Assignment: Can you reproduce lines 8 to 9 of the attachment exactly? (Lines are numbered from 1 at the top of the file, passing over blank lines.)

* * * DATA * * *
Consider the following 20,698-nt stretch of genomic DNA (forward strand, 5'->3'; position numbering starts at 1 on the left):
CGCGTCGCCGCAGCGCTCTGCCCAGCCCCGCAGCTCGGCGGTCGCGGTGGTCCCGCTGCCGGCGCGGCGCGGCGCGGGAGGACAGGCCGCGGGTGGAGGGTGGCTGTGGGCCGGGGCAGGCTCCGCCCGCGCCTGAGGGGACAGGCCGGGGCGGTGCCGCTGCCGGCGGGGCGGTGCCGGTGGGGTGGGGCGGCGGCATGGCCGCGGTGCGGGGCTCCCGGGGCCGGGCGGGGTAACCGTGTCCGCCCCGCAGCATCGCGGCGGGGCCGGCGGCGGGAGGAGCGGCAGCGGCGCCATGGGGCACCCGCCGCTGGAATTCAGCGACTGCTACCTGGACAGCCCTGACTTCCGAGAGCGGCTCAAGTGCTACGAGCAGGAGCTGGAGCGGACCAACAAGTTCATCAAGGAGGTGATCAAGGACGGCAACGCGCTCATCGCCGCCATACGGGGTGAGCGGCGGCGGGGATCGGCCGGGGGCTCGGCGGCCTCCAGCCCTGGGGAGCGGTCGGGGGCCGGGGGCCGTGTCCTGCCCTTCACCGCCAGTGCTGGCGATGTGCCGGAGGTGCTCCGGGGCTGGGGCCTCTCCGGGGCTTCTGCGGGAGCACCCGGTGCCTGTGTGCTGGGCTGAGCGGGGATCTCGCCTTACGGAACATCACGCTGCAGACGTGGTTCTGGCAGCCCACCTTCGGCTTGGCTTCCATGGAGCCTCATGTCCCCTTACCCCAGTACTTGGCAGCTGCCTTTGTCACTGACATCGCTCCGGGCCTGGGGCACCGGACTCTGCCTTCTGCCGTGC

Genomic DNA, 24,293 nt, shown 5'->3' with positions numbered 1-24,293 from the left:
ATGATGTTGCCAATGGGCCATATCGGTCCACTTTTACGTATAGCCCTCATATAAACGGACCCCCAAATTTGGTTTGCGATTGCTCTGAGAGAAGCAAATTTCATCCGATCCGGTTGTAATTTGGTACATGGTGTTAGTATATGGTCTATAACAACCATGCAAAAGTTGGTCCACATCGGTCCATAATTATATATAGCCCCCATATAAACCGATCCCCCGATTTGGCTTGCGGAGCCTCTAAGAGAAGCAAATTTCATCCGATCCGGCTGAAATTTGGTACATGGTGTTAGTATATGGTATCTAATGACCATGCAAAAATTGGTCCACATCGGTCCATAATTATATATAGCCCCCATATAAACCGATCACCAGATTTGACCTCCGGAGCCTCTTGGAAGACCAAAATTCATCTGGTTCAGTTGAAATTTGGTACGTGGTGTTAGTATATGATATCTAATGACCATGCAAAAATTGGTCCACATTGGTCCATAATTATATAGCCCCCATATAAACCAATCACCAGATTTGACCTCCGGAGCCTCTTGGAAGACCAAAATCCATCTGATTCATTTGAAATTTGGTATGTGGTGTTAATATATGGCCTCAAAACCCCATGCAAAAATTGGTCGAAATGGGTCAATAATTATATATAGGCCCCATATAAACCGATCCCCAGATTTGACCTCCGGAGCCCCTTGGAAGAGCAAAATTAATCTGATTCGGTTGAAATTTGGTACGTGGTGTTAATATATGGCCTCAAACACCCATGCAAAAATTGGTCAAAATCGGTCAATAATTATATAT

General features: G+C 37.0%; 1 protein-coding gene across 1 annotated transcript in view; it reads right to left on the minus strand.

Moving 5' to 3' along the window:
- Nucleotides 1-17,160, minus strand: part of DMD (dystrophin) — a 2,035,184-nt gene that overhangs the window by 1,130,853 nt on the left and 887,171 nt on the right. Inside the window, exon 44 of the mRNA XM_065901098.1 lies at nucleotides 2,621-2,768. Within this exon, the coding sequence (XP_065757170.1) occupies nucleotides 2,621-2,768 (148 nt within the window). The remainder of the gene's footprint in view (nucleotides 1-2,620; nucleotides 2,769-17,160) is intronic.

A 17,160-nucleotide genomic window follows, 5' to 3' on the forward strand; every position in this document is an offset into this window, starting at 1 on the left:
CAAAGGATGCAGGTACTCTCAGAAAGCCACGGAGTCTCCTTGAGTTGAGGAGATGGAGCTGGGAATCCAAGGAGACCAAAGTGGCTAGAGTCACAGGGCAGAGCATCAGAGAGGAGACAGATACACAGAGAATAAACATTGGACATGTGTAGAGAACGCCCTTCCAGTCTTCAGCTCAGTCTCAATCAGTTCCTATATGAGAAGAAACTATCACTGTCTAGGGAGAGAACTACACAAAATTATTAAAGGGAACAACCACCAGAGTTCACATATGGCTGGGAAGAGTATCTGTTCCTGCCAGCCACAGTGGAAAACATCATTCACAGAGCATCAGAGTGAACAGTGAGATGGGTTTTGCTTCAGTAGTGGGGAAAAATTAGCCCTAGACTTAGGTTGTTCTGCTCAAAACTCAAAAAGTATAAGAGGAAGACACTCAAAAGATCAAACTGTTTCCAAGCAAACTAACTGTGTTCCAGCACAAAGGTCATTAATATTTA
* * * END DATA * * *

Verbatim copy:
A 17,160-nucleotide genomic window follows, 5' to 3' on the forward strand; every position in this document is an offset into this window, starting at 1 on the left:
CAAAGGATGCAGGTACTCTCAGAAAGCCACGGAGTCTCCTTGAGTTGAGGAGATGGAGCTGGGAATCCAAGGAGACCAAAGTGGCTAGAGTCACAGGGCAGAGCATCAGAGAGGAGACAGATACACAGAGAATAAACATTGGACATGTGTAGAGAACGCCCTTCCAGTCTTCAGCTCAGTCTCAATCAGTTCCTATATGAGAAGAAACTATCACTGTCTAGGGAGAGAACTACACAAAATTATTAAAGGGAACAACCACCAGAGTTCACATATGGCTGGGAAGAGTATCTGTTCCTGCCAGCCACAGTGGAAAACATCATTCACAGAGCATCAGAGTGAACAGTGAGATGGGTTTTGCTTCAGTAGTGGGGAAAAATTAGCCCTAGACTTAGGTTGTTCTGCTCAAAACTCAAAAAGTATAAGAGGAAGACACTCAAAAGATCAAACTGTTTCCAAGCAAACTAACTGTGTTCCAGCACAAAGGTCATTAATATTTA